Compassion International Senior Vice President Scott Todd spoke at Menlo Park Presbyterian Church (MPPC) in California on Sunday, encouraging believers to be others-centered and presenting a hopeful outlook for the future of the poor.
Todd graduated from Stanford with a research fellowship in oncology and immunology. The once medical research scientist recounted his calling to leave his occupation and to become involved with Compassion International - “It didn’t make a lot of sense in a lot of ways,” he said, but he felt that the Lord was clearly calling him to do so. Todd was eventually asked to become the organization’s director of the HIV/AIDS program in Africa because of his medical background.
The research scientist began his sermon with a few surprising statistics; he told of a nation where 20% of babies died before their fifth birthday, usually from preventable causes like a lack of clean water or safe food, and where the life expectancy was only 41 years. This country was, in fact, the United States - back in the early 1800s. Since then, we have made a lot of progress, he said - from mechanized agriculture that increased food production to the first vaccination, to the iphone.
“Sadly, that progress has not reached all of us yet - I learned that personally, on my knees in the dirt in Tanzania,” said Todd. He relayed the story of a little girl that he had met named Jacqueline who was one of 53 Compassion children who were HIV positive and had begun treatment with antiviral medication under his program. Unfortunately, Jacquelyn had not begun treatment early enough, and she died shortly thereafter. Her death made a profound impact on Todd, who made it his goal to make sure that Compassion children were given available treatment as soon as possible.
Todd asked the congregation at MPPC what sort of expectations they had for the future for the poor. While most Americans believe that poverty is getting worse, Todd showed several statistics proving that poverty is substantially decreasing around the world. Medicine and technology are becoming more accessible in desperate places, he said. Thankfully, the lack of access to clean water has decreased significantly, as have malaria rates and fatalities from diseases that we have begun to distribute vaccinations for worldwide. In 1981, 52% of all people were below the “extreme poverty line.” Today, that number has dropped to 19%, Todd said.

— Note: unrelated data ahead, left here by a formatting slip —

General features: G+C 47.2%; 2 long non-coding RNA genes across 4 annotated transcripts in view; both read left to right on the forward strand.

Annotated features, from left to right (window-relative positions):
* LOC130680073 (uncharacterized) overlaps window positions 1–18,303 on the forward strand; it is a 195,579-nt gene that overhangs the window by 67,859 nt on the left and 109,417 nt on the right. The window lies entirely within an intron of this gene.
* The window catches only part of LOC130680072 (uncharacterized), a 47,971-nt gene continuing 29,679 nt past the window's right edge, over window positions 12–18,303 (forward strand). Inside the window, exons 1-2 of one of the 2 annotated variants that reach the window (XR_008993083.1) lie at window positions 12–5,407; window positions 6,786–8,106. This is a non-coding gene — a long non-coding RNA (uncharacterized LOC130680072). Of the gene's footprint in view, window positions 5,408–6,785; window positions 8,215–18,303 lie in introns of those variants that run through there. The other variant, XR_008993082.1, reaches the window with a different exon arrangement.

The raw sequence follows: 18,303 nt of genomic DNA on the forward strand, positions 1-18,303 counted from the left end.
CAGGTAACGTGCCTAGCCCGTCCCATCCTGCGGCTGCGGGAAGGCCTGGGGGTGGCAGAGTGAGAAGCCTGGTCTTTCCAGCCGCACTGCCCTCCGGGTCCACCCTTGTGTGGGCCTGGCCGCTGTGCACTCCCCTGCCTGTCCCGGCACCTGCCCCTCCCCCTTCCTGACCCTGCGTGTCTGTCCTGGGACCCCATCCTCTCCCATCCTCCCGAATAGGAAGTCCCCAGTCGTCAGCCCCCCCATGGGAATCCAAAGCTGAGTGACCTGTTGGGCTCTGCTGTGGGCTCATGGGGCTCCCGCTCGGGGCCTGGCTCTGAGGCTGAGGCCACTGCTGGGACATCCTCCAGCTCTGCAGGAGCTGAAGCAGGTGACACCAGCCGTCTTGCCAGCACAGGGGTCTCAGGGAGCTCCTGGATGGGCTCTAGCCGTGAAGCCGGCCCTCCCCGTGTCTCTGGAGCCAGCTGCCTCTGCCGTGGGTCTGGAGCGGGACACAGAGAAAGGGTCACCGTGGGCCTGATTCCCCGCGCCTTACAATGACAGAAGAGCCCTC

The Compassion International Vice President quoted parts of Isaiah 58, noting the places where God encourages an others-centered lifestyle for His people. Todd said that God’s heart in this passage is “about seeing hurt, seeing need, and responding to it.” He also noted that the passage says that the Christian will reap joy and healing when we provide for the needy. “As we draw close to the heart of God, as we experience His love for us, and as we’re abiding in Him and His work of transforming us and making us more like Christ is taking place … our eyes will begin to shift toward those around us. Our others-centered thinking will lead us into engagement wherever God may guide us,” he said.
Todd’s final encouragement to the church was to trust God with where He is guiding us. He recounted the story of his return to Africa, where he had hoped to read a note at Jacquelyn’s gravesite. His travel plans were changed, however, and he was scheduled to be in a different part of the country than he had hoped. While there, he met and played with a joyful little girl whose gratitude had touched his heart. He later learned that that little girl was one of the 53 original Compassion children who were HIV positive and had been given antiviral medication. Her name was Jacquelyn, too; Todd had planned to go visit a gravesite that day, but instead, God allowed him to see the blessing of a life changed by his ministry.
Todd ended his sermon by praying that believers would be in tune to God’s voice and would follow whatever His will is for our lives. He prayed that we would recognize need and respond to God’s heart for the poor, and that by doing so we might find true life.